Tuesday, August 18, 2015

Flora and Fauna of Southern Utah

For all of the wilderness which we have seen in the past couple of days, one would think that we would a lot of wildlife.  Unfortunately all we saw were a few deer and lots of lizards.
We saw this lizard at Arches park.   It seemed that he was posing for me, but from information which I found in the visitor's center, that is "freeze behavior" which they do when threatened.  Most common lizard in the park is the leopard lizard, not sure if that is one of them.  They are endangered because of  farming, mining and off road riding vehicles.  The latter are quite popular in the national parks of Utah.
I know, what is there exciting about a raven?  We had one as a dinner guest during our lunch stop in Canyonlands.  During the meal he sat in a tree with his back to us, pretending to ignore us.  While we ate we accidentally dropped a few minuscule crumbs of chips and cheese.  We were tempted to leave bread crumbs but know that it is best not to feed wildlife.  After our meal, and once we left the picnic table, the bird came down, checked the bench and table.  He found the small crumbs and ate them.  He seemed to know exactly where they were.  Another car drove up to have lunch at the same table, and the bird returned to his vigil in the tree.  Ravens seem to be as smart as crows, which is how they are good survivors in any environment.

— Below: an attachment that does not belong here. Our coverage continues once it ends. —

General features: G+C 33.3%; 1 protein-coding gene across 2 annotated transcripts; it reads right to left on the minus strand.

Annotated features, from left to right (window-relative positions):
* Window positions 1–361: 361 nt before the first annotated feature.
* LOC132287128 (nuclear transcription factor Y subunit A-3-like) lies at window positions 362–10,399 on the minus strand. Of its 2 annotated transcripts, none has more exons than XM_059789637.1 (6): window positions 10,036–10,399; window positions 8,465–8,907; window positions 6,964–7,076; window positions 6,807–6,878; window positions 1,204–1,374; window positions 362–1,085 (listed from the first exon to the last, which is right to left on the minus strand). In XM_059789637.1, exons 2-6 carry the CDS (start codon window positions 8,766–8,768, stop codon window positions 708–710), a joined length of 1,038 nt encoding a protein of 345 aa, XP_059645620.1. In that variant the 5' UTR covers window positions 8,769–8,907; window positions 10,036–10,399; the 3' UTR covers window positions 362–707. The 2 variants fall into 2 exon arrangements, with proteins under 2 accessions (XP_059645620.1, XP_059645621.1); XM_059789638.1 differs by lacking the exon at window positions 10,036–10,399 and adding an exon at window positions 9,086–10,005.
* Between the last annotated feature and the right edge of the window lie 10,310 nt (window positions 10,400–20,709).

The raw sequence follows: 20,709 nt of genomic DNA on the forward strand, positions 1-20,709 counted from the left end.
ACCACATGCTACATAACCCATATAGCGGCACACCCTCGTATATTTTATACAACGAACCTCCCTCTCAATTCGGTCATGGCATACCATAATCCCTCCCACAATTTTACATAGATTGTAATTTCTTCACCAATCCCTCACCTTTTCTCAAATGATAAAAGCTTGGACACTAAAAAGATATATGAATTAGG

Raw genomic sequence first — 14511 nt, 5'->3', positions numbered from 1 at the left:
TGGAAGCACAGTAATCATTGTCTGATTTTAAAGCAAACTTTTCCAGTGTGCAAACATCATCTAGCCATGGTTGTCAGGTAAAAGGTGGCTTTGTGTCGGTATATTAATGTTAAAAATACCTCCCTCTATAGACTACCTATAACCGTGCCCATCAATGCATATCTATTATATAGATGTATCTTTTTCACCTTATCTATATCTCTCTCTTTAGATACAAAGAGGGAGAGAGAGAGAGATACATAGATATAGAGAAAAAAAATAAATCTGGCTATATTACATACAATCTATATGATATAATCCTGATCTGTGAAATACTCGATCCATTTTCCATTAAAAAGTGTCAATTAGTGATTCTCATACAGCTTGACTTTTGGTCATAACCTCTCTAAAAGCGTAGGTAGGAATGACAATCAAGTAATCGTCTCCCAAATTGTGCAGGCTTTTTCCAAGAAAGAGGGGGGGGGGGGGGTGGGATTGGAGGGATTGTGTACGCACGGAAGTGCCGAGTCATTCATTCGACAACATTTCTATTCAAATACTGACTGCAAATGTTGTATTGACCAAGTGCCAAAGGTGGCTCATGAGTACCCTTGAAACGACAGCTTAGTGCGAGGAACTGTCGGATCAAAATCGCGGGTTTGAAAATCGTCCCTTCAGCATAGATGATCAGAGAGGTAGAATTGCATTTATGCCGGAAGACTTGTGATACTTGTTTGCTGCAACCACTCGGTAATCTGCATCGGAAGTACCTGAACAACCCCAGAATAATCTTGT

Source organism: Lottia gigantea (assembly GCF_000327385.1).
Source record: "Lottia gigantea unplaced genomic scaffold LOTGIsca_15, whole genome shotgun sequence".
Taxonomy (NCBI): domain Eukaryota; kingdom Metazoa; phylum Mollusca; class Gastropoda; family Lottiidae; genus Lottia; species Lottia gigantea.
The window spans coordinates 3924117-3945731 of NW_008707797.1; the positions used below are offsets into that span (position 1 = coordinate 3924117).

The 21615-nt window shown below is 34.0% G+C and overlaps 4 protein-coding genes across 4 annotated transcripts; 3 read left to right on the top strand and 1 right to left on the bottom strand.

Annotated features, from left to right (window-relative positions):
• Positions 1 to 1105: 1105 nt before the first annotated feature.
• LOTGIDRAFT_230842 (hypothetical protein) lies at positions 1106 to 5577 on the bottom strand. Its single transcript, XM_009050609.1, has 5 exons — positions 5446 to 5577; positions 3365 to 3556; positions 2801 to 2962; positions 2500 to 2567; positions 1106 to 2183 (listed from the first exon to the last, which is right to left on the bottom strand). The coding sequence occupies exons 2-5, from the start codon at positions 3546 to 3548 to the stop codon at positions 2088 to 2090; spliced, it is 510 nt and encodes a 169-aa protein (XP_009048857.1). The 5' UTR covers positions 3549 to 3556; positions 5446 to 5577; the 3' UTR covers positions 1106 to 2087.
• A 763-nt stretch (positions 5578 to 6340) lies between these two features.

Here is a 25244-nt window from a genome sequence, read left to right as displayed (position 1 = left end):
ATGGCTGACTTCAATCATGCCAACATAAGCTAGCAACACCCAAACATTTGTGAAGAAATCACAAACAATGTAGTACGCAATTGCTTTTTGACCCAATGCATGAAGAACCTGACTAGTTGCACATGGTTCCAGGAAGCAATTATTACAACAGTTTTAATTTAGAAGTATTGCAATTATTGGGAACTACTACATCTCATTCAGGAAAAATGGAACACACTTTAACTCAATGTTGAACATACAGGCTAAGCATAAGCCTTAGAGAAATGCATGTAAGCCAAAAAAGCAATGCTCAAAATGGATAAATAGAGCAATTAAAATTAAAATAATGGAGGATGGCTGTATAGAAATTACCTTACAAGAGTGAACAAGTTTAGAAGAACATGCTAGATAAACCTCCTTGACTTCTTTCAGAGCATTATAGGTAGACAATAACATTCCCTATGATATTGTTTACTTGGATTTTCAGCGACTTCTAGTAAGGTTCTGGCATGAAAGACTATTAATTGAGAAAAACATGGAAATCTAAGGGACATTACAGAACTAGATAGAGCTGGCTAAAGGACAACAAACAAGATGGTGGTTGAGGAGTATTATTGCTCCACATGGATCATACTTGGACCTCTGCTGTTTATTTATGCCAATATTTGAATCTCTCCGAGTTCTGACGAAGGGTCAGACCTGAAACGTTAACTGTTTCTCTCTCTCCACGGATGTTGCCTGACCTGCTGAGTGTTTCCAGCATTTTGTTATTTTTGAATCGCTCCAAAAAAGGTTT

A not so common bird we saw were chukars.  I could not get a picture of them because they were busy scurrying across the road.  They are a type of quail brought in from the old world to America as game birds in the 1930s.  Another unusual sighting we had was that of a great blue heron sitting in a shallow area of the Colorado River.  He is the only one we have seen in Colorado so far.
As I wrote in another posting, this part of Utah is desert.  To see the delicate dwarf primose in this harsh setting of scrub land is a joy to behold.  They open in the earlier hours of the day, and we had arrived in the Canyonlands in time to see them in their full beauty.
Actually the desert is quite pretty at this time of the year, as there are many plants blooming now.  The Utah juniper is covered with modified cones (they look like wax-coated bluish berries), and reminded me of a Christmas tree with blue lights.  The waxy-greenish yellow foliage and cones help this shrubby tree conserve moisture.  As to flowering plants, yellow seems to be the dominant color in the desert at present.  Pictured below is the rabbit bush.
In Arches and Canyonland parks there are many signs warning people to stay on the paths.  The reason is to protect the black biological soil crust pictured above.  It is a complex living mixture of organisms made up of cyanobacteria, lichen, algae, fungi and moss.  Plant seeds that land on this mixture have a greater chance of germinating than those that land in loose, dry soil.  The signs posted in the parks warn that those black spots are very fragile, one careless step can destroy decades of growth!
Today we left Moab, crossing the Green River as we left town.  We are now in northern Colorado, and as we came into Grand Junction we started seeing the Colorado River, it feels like we have come full circle.  Fortunately here it is a bit cooler, and we are seeing a lot more green foliage in the way of grass and trees.

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